Just in case you were unaware, my grandfather is retired CSM A. C. Cotton, the first African American to serve as CSM (command sergeant major) of the 1st Cavalry Division. Yes, he’s kind of bad@ss. One of my favorite quotes is about him. Doc refers to Cotton as ‘ of the line. A big, tall, imposing soldier the troops listened to and respected. He was a cavalryman and fighter first and foremost.’ So, yes, I loved the book.

My bias aside, it is a great book. The reason I think it stands out as a Vietnam combat memoir is because it follows the activity of the 11th ACR (armored cavalry regiment), better known as the ‘Blackhorse Regiment.’ For non-history geeks, this regiment was America’s best hope for winning the Vietnam War. The reason historians make this claim is because the soldiers of the 11th ARC were willing to do what most others weren’t by following one of the most important rules of warfare. They adopted the enemy’s fighting methods, especially search and destroy. In fact, their fight slogan was ‘find the bastards and pile on!’

AMERICAN WARRIOR is written with rare candor I’ve never seen in any account of the Vietnam War. The story is riveting, raw, and unforgettable. It’s so fast-paced, readers will forget they are reading a non-fiction account of a controversial war. In fact, I don’t think one has to be a military history nerd to enjoy this book. As far as bad@ss goes, these soldiers were it.

Saturday, March 24, 2012

Guest Blog: The Americanization of Space Begins at Home


by Walter Knight
Author of the
Science-Fiction Military Humor series


My America’s Galactic Foreign Legion series is about the Americanization of space. America uses it’s culture to defeat the evil aliens. Once you get an alien addicted to Starbucks, they’re yours. I draw parallels with contemporary world events for my science fiction books. Americanization is just another word for globalization.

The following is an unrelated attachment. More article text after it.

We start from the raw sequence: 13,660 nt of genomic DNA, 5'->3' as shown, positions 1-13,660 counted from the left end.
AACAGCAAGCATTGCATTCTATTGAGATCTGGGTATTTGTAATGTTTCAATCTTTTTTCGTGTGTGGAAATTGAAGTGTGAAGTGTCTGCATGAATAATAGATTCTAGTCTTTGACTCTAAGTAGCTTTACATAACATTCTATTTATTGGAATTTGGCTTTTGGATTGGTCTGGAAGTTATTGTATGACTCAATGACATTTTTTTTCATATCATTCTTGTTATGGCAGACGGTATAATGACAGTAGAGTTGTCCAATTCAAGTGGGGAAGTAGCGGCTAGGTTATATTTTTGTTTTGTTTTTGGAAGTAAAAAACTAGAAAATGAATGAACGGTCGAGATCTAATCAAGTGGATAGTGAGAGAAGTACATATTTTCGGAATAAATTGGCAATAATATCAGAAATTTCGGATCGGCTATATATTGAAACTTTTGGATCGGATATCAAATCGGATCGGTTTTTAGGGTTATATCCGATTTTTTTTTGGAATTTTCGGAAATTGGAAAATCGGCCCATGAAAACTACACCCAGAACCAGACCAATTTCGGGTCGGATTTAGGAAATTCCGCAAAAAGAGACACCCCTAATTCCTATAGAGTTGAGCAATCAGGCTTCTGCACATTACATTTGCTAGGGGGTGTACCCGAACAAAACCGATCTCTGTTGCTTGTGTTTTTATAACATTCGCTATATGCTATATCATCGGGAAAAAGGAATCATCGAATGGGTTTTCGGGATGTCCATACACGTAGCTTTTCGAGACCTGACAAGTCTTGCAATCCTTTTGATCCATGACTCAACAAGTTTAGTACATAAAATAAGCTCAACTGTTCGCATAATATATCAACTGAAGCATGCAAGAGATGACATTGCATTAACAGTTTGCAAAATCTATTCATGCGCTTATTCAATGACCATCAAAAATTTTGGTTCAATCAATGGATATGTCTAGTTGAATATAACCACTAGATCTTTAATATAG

For example, American consumerism has global reach. The Libyan people are clamoring for iPhones, Nikes, Ford Mustangs, and Eminem CDs. Cubans and Iranians are erecting illegal satellite dishes to catch a glimpse of U.S. Television. Thanks to Yao Ming, some of the NBA’s biggest fans are in China. Beijing honored the now-retired basketball star as its 2005 ‘vanguard worker,’ an award once reserved for Maoist revolutionaries. Seventy percent of Coke drinkers live outside North America. Half of all McDonald’s restaurants are somewhere other than the United States. Walmart has 2,700 stores outside the United States. Ninety percent of all PCs Run Microsoft software. The United States claims six of the world’s top ten universities. The United States accounts for more than one-third of all international patent filings.

On the political front, the US military provides a security umbrella to about half the world’s landmasses, polices the world’s toughest neighborhoods, and serves as the world’s first responder and last line of defense. Because of our restraint, foreign governments invite us onto their territory. Kosovo, Korea, and Kuwait want US troops to maintain regional stability. From Germany to Georgia, those who remember a Europe of concrete walls and iron curtains want US forces on their soil as a hedge against Russia. Those who fear China seek to strengthen ties with the US

America could have conquered the world with its military long ago, but we don’t want to. Many don’t care what happens overseas. It doesn’t matter. Our culture will dominate the world. Like the internet, freedom cannot be contained. Mickey Mouse rolled over Europe and Asia long ago. There are some who feel America is in decline, but they are wrong. America is just hitting its stride on the world stage. Resistance is futile.

Find Walter Knight’s books at and!

Tuesday, March 6, 2012

Walmart's GET IT ON THE SHELF contest

WalMart is hosting a 'get it on the shelf' contest for independent authors and publishers to get the books shelved in WalMart. Voting starts March 7. Walter Knight, author of the humorous military sci-fi series AMERICA'S GALACTIC FOREIGN LEGION has entered a video promoting his series.

PLEASE VOTE - go here -"America's-Galactic-Fore